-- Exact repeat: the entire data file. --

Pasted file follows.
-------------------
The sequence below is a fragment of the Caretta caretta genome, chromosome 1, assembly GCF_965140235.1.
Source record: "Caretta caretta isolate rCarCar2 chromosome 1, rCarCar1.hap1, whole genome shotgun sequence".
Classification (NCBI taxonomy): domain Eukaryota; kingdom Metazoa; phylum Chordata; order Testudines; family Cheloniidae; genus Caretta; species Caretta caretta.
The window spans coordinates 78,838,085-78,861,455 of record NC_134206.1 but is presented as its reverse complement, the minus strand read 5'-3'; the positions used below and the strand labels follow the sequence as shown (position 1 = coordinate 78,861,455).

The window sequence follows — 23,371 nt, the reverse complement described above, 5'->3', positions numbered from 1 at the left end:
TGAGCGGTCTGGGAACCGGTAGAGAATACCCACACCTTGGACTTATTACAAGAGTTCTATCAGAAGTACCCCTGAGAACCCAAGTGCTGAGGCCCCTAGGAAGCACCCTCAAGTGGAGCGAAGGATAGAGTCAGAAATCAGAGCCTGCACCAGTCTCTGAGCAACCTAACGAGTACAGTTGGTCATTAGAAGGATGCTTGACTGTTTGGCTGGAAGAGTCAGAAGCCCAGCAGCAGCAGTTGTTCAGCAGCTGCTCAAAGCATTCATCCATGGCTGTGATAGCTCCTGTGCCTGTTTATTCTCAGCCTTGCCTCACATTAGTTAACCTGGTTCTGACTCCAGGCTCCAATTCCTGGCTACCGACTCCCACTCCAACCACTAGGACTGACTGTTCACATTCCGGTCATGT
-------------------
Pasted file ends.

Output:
The sequence below is a fragment of the Caretta caretta genome, chromosome 1, assembly GCF_965140235.1.
Source record: "Caretta caretta isolate rCarCar2 chromosome 1, rCarCar1.hap1, whole genome shotgun sequence".
Classification (NCBI taxonomy): domain Eukaryota; kingdom Metazoa; phylum Chordata; order Testudines; family Cheloniidae; genus Caretta; species Caretta caretta.
The window spans coordinates 78,838,085-78,861,455 of record NC_134206.1 but is presented as its reverse complement, the minus strand read 5'-3'; the positions used below and the strand labels follow the sequence as shown (position 1 = coordinate 78,861,455).

The window sequence follows — 23,371 nt, the reverse complement described above, 5'->3', positions numbered from 1 at the left end:
TGAGCGGTCTGGGAACCGGTAGAGAATACCCACACCTTGGACTTATTACAAGAGTTCTATCAGAAGTACCCCTGAGAACCCAAGTGCTGAGGCCCCTAGGAAGCACCCTCAAGTGGAGCGAAGGATAGAGTCAGAAATCAGAGCCTGCACCAGTCTCTGAGCAACCTAACGAGTACAGTTGGTCATTAGAAGGATGCTTGACTGTTTGGCTGGAAGAGTCAGAAGCCCAGCAGCAGCAGTTGTTCAGCAGCTGCTCAAAGCATTCATCCATGGCTGTGATAGCTCCTGTGCCTGTTTATTCTCAGCCTTGCCTCACATTAGTTAACCTGGTTCTGACTCCAGGCTCCAATTCCTGGCTACCGACTCCCACTCCAACCACTAGGACTGACTGTTCACATTCCGGTCATGT